Why Kids Need to Spend Time in Nature

Children nowadays spend a lot of time indoors instead of outdoors. There are many reasons why this happens. From parents who have little to no energy when they finally get back home from work to a variety of other factors such as the little ones’ busy schedules at school, the fact is that the issue has reached such an extent that it even has a name now. It’s called nature deficit disorder.

Apparently, the shift is mostly due to technology. It is said that an American child spends about four to seven minutes outdoors playing and approximately seven hours in front of a screen indoors.

Convincing children to go outside can be challenging, especially if they have no play partners. Sometimes, indoor activities are easier to manage, especially as they’re safe and it is far more convenient for parents to supervise their kids in this way.

Spending time outdoors is important both for adults and children. Did you know that one in eight young people have never in their life seen a cow? Here are some essential reasons why parents should consider creating a schedule so that they get their kids to spend more time in nature.


Doing exercise on a regular basis should be a major part of kids’ lives. It is not only beneficial for their muscle and nervous system, but also for their minds.

As you might have heard by now, whenever we exercise, our bodies create endorphins, which make us happy and relaxed. Some studies suggest that children who exercise have a lower chance of developing ADD or ADHD. Even those who have these two disorders can improve their focus when they play outside or when they engage in a match of soccer or anything else.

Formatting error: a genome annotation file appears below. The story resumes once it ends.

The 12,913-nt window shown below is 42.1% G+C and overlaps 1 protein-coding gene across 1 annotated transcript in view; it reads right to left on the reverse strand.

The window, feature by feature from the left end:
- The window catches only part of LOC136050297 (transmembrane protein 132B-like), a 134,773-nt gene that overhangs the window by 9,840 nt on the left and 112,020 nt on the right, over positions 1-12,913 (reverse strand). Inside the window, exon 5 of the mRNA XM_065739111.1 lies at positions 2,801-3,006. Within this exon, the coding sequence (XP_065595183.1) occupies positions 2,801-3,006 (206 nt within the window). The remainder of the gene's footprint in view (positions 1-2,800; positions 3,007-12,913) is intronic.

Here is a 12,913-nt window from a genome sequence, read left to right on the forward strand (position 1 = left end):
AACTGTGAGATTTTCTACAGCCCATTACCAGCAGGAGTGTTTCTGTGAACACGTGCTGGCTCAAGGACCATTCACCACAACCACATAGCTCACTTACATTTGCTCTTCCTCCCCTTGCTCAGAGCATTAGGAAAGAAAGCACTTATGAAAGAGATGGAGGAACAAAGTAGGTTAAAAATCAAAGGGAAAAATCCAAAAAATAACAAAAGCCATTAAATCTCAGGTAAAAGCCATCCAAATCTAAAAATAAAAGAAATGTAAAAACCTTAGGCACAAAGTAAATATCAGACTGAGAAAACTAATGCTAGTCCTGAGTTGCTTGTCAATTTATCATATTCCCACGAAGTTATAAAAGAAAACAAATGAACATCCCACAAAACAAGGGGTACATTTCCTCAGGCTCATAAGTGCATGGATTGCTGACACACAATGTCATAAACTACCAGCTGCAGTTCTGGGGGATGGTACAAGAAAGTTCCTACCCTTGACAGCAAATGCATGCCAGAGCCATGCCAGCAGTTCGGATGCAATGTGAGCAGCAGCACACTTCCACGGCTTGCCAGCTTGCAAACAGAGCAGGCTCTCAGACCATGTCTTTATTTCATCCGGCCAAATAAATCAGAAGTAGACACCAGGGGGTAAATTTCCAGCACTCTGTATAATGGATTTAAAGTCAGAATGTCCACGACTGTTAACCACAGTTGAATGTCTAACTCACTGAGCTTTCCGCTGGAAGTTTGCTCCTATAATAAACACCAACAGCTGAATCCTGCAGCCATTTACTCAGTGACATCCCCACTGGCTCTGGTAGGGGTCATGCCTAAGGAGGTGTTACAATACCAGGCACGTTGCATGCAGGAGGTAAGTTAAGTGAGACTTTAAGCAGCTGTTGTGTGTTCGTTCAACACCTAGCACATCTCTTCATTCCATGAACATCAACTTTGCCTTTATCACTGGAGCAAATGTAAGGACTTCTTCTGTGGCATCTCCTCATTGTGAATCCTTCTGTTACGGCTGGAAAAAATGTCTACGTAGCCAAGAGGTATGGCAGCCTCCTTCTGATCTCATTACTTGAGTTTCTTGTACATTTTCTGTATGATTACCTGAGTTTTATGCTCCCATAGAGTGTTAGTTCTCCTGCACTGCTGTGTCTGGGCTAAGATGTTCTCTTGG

Teaching responsibility

If you take the time to organize a hiking trip, as a parent, you will have the opportunity to explain to your kids that every little act has consequences. Pulling a flower out of its roots will cause its death, so it is important to let children know that everything they might do has one result or another.

Spending time outdoors reduces stress

The statement is true both in the case of adults and in the case of children. Think of it this way. There’s nothing better than getting a breath of fresh air and sitting back on the grass just watching the wind move the clouds in the sky. According to the Attention Restoration Theory, urban environments call for directed attention while natural ones make people practice an effortless kind of attention.

Here’s a tip. Even if you have never tried it before, try to organize a simple fishing trip with your children. You can get them several gifts for kids for the purpose, which might consist of anything from the most basic rod and reel combo to new sunglasses or even a game that involves using tiny fish as play pieces.

this is a collaborative post

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